The Antwerp’s Mode Museum is the source of much anticipation and excitement as the 79-year-old house of Balenciaga prepares to celebrate the work of their founding father, Cristóbal Balenciaga.
As Demna Gvsalia takes position as the reigning designer of the Parisian couture house, the exhibition pays homage to the luxury brands exciting future whilst praising its past as one of the biggest game changers in 20th-century fashion. The “Reinventing the 20th Century Silhouette” exhibition explores Balenciaga’s radical approach to the female form in the 50s and 60s, showcasing its controversial approach as one of the pioneering brands of architectural volumes that favoured the freedom of movement.
Radically altering the fashionable silhouette of women in the mid-twentieth century, the true fashion innovator utilised his methodical skills as an expert tailor and garments of fluidity and grace.
Born with bounds of creativity and a visionary ambition, the Spaniards whimsical abilities to drape, cut, and fit his own muslin patterns, known as toiles granted him his position as one of the holy grail couturiers. (Momu, 2016)
Cristobal Balenciaga, AW 1967
The fruitful exhibition will also present the works of Coco Chanel and Paul Poiret in the 20s and 30s, to Rei Kawakubo and Issey Miyake in the 80s and 90s – positioning Balenciaga as the major mid-century figure in revolutionizing the wearable architecture of fashion. (I-D, 2016)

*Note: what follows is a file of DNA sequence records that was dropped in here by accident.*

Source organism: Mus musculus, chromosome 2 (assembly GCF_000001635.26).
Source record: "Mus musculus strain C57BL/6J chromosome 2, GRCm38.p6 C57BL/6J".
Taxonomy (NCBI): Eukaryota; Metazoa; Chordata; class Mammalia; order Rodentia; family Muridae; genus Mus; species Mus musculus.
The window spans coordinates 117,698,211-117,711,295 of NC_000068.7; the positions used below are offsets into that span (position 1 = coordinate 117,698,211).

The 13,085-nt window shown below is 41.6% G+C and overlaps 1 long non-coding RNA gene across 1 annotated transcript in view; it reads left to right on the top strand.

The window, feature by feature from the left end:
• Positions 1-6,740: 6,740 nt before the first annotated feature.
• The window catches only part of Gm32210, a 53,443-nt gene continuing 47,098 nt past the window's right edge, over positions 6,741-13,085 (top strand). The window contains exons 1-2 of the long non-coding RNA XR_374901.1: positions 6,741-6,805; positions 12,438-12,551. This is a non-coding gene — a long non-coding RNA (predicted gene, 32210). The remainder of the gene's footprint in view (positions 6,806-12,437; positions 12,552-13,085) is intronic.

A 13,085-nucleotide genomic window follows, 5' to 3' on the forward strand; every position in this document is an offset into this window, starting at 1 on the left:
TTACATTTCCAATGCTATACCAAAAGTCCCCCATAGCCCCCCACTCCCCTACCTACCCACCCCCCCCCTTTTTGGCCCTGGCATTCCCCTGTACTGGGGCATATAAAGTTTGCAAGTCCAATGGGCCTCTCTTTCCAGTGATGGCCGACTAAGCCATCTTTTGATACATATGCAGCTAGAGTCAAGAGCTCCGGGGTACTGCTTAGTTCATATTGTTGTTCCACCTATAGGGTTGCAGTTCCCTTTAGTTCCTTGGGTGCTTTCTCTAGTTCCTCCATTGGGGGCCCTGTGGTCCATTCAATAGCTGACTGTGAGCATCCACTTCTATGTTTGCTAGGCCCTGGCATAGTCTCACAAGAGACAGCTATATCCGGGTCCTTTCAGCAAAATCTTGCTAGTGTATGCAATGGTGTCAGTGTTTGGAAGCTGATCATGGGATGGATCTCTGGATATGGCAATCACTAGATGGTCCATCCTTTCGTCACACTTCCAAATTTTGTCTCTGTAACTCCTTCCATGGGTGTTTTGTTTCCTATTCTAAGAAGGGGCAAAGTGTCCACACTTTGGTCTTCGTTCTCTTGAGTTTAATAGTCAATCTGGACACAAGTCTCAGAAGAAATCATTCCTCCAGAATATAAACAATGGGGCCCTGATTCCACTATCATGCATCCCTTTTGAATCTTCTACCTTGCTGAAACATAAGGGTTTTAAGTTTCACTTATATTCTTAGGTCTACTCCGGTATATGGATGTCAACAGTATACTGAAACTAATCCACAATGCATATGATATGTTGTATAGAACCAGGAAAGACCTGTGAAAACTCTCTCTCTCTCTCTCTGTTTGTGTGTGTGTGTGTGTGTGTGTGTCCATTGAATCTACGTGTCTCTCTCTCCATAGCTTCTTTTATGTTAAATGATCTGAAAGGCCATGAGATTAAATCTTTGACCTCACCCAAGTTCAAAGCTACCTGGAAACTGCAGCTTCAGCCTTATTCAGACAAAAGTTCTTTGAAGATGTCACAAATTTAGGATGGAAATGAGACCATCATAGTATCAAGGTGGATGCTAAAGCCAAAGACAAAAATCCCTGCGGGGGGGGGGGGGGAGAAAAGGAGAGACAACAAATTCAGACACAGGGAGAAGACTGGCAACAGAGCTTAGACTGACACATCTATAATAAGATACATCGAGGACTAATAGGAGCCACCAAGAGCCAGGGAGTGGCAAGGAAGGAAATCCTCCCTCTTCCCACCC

As fashion has evolved over time, its become more than a progression of seasonal trends, great importance is now placed on how to shape the body. Rei Kawakubo’s ‘Body meets Dress, Dress Meets Body’ collection of SS 1997 reveals how these new shapes have become a part of the fashion vocabulary.
With loans from prestigious collections of the museum of Fashion Institute of Technology in New York, the V&A, MUDE Lisbon and Musée Galliera, the exhibition offers 100 unique couture and ready-to-wear silhouettes by Cristóbal Balenciaga and the fellow innovators of modern fashion.
Delivering the silhouette in a conceptual light, Dutch designer Iris Van Herpen hosts a cosmical narrative of futuristic fashion. Constructing their sculptural dress by means of lazer cutting, hand weaving and 3-D printing, Van Herpen’s dramatic silhouette is eccentric and yet simple. (Vogue, 2016)
Liberating women from tight corsets at the beginning of the 20th century, large influences emerged from Japan such as the introduction of the kimono. (Met Museum, 2016)
Issey Miyake, 1990-2015
As the boundaries of the classic silhouette gradually expanded by the beginning of the 20th century, designers worldwide introduced their modern ideas regarding femininity into their designs. With Japanese and Belgian powerhouses (Miyake, Comme des Garçons, Yohji Yamamoto, Ann Demeulemeester and Martin Margiela among them), it is more than apparent that Balenciaga’s revolutionary work will be revealed in this innovative context.
“Haute Couture is like an orchestra, whose conductor is Balenciaga. We other couturiers are musicians and we follow the direction he gives.” — Christian Dior (Dazed, 2016)
The exhibition runs from March 18-August 14, 2016 at Mode Museum, Antwerp